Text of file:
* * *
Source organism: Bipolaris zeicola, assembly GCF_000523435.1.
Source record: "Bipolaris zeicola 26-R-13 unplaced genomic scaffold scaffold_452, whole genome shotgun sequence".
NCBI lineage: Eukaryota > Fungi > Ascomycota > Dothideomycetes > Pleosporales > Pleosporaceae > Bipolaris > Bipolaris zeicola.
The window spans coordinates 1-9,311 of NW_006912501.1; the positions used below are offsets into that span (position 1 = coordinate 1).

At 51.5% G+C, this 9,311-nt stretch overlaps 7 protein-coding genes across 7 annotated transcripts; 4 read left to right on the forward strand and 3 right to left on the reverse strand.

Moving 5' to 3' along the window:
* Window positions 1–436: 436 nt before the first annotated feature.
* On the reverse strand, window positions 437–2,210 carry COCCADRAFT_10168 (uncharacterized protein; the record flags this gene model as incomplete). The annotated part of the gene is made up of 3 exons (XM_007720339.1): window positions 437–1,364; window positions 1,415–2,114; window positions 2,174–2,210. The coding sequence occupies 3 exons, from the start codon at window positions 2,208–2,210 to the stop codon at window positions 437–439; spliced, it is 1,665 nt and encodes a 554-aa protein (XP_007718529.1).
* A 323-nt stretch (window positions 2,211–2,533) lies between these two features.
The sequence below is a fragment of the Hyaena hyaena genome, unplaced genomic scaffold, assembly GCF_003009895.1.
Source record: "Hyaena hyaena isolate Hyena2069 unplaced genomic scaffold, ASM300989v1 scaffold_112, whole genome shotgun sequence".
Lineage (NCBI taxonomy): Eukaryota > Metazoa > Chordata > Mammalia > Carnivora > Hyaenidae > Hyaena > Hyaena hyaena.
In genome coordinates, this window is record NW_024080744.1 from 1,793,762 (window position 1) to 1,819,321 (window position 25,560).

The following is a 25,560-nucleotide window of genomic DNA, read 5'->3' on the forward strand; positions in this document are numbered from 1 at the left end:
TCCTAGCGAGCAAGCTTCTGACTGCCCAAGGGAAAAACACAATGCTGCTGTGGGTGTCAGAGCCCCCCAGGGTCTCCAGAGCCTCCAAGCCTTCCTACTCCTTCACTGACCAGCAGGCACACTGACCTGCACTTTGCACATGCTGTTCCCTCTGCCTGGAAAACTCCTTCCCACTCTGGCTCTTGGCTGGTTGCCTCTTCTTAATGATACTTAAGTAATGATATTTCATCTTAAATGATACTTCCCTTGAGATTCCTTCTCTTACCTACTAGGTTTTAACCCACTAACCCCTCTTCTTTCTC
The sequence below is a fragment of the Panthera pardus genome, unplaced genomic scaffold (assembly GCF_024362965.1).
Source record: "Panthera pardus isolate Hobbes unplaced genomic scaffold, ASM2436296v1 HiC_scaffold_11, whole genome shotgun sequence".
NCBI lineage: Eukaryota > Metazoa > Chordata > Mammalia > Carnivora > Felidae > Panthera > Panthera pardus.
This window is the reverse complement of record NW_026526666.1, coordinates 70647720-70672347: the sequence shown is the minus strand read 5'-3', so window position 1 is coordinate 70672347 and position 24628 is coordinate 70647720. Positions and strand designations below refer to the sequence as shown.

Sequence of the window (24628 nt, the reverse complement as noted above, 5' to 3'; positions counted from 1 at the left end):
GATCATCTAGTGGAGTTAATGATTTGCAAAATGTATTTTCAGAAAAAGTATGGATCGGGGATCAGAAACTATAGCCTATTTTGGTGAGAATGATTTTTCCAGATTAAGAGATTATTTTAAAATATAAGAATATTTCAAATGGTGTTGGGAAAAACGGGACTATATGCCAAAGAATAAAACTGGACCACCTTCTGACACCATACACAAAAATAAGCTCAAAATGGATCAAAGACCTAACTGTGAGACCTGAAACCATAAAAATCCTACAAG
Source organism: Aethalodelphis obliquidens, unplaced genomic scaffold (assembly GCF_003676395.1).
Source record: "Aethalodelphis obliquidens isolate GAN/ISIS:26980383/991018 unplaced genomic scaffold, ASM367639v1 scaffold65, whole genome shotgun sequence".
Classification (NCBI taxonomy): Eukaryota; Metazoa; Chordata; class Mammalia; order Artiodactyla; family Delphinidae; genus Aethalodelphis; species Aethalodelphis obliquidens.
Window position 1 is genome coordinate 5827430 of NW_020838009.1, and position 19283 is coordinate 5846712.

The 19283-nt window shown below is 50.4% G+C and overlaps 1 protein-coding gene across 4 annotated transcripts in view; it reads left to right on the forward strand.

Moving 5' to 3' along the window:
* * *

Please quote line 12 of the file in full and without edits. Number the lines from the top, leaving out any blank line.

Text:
Lineage (NCBI taxonomy): Eukaryota > Metazoa > Chordata > Mammalia > Carnivora > Hyaenidae > Hyaena > Hyaena hyaena.